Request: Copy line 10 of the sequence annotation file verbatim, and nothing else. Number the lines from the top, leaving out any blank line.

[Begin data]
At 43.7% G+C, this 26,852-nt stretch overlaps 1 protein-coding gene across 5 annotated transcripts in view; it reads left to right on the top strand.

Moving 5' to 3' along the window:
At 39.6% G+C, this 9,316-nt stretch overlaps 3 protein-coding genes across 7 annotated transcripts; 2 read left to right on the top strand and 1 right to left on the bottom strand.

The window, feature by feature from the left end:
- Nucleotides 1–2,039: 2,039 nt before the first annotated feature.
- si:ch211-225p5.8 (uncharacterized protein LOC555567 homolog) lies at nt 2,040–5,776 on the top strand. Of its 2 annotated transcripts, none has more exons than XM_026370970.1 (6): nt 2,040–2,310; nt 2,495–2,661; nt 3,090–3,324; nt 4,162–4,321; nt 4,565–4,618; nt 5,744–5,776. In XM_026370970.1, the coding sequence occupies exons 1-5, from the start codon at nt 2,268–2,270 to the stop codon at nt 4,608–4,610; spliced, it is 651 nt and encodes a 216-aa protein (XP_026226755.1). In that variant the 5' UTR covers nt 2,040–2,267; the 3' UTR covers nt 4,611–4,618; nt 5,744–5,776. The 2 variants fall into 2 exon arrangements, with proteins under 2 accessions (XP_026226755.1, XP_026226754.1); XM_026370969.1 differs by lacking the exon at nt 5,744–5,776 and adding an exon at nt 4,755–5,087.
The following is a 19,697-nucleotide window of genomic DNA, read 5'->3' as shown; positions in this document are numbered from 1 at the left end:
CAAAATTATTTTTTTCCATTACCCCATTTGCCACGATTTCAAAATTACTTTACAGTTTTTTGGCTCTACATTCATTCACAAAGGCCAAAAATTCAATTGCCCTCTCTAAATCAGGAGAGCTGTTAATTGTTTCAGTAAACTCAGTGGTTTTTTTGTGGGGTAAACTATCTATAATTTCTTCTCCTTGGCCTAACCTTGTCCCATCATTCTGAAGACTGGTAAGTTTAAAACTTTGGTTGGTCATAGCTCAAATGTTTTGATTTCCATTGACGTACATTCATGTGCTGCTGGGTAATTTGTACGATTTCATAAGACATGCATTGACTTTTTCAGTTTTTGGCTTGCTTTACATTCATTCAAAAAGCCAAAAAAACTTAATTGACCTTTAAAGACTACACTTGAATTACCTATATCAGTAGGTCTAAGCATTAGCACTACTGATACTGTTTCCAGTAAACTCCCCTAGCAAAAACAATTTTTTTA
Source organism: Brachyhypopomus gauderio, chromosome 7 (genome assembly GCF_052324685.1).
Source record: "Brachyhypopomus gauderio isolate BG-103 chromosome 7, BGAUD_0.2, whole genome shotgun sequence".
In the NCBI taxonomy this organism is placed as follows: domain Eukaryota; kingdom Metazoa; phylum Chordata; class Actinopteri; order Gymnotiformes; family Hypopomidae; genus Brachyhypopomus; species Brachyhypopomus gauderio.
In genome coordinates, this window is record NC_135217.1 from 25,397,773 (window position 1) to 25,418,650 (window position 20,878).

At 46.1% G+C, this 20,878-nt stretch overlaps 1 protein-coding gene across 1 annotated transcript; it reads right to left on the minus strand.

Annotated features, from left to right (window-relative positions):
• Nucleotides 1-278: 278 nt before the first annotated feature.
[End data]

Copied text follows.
Source record: "Brachyhypopomus gauderio isolate BG-103 chromosome 7, BGAUD_0.2, whole genome shotgun sequence".